Denver Holt, founder of the Owl Research Institute introduced me to the snowy owl chick that I hold before the camera a few miles out of Barrow Alaska. Snowy owls nest on slight hammocks out on the arctic tundra. Downy feathers that once kept owlets warm in snow became matted down with rain water. With less insulation, owlets were in increasing numbers not surviving the summer months due to hypothermia.
Walking out to the nest along a floating plastic “board walk” we saw expired water-matted lemmings. Walking back Pomarine jaegers swooped and cried at us. In this cold mist was the sensation of standing at the precipice of an extinction vortex drawing in suites of species and swaths of taxa, a vortex set spinning by human-caused climate disruptions.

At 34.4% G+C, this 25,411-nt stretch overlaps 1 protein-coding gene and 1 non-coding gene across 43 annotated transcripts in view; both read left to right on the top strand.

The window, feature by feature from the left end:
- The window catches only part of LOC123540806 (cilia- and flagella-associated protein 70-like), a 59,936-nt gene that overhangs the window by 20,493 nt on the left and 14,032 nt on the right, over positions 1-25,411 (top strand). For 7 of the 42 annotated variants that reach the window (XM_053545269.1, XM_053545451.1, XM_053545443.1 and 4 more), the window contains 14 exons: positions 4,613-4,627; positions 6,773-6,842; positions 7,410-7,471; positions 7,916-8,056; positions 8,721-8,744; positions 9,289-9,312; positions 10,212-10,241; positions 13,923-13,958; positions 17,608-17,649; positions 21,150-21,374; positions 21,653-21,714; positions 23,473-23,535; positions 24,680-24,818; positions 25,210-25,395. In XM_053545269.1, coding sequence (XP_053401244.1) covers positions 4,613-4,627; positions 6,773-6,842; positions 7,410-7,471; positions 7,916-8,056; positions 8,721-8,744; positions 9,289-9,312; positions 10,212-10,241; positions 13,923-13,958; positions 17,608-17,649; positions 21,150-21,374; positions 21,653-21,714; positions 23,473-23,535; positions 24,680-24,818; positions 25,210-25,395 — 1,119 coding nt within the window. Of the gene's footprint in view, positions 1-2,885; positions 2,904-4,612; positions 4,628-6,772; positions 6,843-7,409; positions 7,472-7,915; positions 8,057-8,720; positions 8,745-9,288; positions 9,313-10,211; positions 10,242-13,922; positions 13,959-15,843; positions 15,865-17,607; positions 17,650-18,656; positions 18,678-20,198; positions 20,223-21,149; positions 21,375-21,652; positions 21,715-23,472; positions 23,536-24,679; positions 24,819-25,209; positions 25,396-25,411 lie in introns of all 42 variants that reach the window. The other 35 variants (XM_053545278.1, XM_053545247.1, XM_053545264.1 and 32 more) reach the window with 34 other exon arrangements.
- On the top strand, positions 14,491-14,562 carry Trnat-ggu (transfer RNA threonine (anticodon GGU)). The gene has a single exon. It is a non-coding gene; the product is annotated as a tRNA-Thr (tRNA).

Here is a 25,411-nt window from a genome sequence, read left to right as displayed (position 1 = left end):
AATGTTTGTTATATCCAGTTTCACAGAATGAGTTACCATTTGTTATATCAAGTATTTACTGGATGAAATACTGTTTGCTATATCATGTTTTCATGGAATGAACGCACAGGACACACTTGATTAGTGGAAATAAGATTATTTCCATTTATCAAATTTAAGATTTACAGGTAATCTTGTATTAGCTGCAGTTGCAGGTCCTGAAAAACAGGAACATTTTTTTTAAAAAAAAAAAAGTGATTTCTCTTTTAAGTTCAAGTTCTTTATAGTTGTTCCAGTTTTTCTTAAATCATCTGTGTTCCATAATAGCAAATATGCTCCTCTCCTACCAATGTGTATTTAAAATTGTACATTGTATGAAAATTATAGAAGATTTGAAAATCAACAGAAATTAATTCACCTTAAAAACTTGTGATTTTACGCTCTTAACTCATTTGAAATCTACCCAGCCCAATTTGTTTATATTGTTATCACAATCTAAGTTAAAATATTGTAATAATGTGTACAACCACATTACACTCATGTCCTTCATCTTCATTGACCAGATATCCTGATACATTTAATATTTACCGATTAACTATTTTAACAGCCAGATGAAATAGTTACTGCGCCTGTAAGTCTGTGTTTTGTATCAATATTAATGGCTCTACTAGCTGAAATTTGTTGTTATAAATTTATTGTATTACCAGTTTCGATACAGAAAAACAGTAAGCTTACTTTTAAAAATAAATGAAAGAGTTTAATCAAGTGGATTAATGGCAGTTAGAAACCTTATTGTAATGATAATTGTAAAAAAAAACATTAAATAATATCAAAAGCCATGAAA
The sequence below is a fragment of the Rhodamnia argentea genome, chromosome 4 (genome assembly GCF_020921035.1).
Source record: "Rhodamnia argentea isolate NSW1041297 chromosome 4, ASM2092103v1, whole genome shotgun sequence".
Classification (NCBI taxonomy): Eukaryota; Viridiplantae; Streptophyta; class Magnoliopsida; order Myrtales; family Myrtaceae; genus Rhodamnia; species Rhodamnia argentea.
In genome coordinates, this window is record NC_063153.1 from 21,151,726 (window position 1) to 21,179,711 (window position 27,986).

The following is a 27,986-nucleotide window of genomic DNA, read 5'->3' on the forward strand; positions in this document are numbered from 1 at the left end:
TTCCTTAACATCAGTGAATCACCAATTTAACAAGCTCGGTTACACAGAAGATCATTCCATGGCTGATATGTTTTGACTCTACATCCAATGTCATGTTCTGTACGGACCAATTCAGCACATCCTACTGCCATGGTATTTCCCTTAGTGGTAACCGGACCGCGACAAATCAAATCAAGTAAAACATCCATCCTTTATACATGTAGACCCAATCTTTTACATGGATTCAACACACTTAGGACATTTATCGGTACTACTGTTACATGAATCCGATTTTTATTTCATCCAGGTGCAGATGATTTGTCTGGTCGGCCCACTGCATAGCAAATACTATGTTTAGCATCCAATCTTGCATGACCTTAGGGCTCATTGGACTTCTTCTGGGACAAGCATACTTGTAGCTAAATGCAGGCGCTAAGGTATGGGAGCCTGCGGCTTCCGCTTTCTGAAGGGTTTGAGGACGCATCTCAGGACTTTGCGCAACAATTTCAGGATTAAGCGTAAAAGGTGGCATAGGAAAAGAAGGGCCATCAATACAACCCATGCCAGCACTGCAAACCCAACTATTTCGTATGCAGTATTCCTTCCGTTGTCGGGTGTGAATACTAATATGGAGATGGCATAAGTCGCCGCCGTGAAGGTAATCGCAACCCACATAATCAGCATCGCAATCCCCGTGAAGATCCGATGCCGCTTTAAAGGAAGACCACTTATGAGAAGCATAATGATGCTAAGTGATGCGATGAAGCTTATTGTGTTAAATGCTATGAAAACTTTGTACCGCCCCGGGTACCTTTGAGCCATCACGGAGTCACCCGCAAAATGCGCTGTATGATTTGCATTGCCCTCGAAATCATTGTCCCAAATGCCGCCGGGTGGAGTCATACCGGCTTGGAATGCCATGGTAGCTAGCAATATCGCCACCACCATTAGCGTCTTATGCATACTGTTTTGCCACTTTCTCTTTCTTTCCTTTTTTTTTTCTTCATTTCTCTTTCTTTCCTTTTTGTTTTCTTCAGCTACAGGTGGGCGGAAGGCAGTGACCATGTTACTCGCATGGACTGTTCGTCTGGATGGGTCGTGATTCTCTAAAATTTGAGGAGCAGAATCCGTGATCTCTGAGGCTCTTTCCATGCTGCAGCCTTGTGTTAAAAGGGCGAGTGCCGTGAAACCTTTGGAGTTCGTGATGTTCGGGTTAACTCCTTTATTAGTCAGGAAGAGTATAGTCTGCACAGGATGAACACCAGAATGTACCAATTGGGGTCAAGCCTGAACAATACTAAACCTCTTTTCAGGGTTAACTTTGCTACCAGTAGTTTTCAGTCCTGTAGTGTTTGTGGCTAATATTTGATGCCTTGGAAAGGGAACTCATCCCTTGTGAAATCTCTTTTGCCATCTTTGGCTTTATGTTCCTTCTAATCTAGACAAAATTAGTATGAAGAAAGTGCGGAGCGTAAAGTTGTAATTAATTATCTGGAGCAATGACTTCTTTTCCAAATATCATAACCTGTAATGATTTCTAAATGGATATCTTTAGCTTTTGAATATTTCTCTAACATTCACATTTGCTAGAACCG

Denver Holt works primarily in Montana and Alaska. Some current research projects include: the Snowy Owl project in Barrow, Alaska, the Long-eared Owl project in western Montana, the Short-eared Owl study in Massachusetts and Montana, as well as a number of other collaborations, surveys and studies.
Location: Montana and Alaska